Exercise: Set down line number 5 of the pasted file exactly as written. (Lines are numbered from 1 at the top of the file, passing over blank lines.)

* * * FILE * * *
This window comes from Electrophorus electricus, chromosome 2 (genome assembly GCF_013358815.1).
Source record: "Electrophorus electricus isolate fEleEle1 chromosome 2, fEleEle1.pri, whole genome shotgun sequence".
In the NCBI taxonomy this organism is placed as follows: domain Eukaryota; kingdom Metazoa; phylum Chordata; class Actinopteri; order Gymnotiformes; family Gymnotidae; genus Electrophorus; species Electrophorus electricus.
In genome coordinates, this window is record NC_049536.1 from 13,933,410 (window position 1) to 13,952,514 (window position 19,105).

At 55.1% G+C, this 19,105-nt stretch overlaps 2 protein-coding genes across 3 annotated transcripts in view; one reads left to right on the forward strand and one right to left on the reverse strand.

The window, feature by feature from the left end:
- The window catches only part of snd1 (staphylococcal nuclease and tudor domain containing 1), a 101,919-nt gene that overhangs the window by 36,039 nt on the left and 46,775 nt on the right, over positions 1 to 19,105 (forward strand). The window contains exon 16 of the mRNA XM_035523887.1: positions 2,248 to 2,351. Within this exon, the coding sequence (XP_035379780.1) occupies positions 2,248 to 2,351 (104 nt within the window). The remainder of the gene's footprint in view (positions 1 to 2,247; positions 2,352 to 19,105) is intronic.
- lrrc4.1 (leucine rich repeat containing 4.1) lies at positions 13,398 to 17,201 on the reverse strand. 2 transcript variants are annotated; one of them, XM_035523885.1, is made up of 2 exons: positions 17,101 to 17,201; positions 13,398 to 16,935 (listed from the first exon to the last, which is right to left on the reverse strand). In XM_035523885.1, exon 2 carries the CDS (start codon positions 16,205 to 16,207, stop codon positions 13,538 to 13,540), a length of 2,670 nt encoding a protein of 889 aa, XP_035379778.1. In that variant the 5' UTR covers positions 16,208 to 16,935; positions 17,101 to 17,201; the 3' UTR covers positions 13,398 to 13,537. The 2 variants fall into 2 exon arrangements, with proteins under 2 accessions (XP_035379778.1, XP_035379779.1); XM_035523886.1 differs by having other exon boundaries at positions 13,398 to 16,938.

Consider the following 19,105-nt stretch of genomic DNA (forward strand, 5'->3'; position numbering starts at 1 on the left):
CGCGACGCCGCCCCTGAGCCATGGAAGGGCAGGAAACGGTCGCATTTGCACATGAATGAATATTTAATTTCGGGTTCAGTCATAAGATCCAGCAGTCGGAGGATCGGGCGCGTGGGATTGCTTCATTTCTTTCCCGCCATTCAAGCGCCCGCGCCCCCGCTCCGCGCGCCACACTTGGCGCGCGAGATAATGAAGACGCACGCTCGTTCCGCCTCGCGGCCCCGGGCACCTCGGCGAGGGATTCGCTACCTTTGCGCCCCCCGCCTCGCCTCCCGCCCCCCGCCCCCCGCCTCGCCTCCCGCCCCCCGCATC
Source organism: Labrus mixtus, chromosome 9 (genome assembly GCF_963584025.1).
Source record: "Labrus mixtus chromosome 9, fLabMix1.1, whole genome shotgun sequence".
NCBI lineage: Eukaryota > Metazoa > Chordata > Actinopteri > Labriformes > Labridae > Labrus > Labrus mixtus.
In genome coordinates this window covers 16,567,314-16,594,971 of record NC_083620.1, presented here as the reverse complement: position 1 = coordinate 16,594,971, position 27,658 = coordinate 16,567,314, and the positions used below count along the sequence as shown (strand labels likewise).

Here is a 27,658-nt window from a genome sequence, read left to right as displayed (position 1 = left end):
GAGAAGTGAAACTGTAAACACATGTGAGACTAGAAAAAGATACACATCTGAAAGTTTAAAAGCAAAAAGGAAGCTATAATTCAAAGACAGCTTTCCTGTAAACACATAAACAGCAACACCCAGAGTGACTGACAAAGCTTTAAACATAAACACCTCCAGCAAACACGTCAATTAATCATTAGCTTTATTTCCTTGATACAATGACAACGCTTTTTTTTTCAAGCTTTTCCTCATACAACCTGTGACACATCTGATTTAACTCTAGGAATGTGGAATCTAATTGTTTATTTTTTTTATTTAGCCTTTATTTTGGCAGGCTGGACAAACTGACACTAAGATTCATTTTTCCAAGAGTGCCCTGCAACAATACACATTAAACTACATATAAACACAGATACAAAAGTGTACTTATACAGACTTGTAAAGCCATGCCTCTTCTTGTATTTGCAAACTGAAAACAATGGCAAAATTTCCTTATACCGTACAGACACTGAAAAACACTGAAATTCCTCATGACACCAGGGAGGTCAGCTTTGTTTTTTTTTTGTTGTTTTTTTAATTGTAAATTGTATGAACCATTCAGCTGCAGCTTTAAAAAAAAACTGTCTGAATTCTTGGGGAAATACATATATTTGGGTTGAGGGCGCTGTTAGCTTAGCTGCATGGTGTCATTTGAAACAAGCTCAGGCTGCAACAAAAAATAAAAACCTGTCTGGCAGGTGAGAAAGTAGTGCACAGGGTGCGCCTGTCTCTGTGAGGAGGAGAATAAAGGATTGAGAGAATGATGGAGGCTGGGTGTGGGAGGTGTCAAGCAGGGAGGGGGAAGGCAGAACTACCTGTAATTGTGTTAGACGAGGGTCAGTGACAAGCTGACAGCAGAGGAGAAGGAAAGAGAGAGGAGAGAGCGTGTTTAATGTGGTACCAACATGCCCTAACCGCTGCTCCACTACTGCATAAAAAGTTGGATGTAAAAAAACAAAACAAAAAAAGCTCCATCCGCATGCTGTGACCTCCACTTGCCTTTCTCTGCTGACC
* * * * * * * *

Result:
At 55.1% G+C, this 19,105-nt stretch overlaps 2 protein-coding genes across 3 annotated transcripts in view; one reads left to right on the forward strand and one right to left on the reverse strand.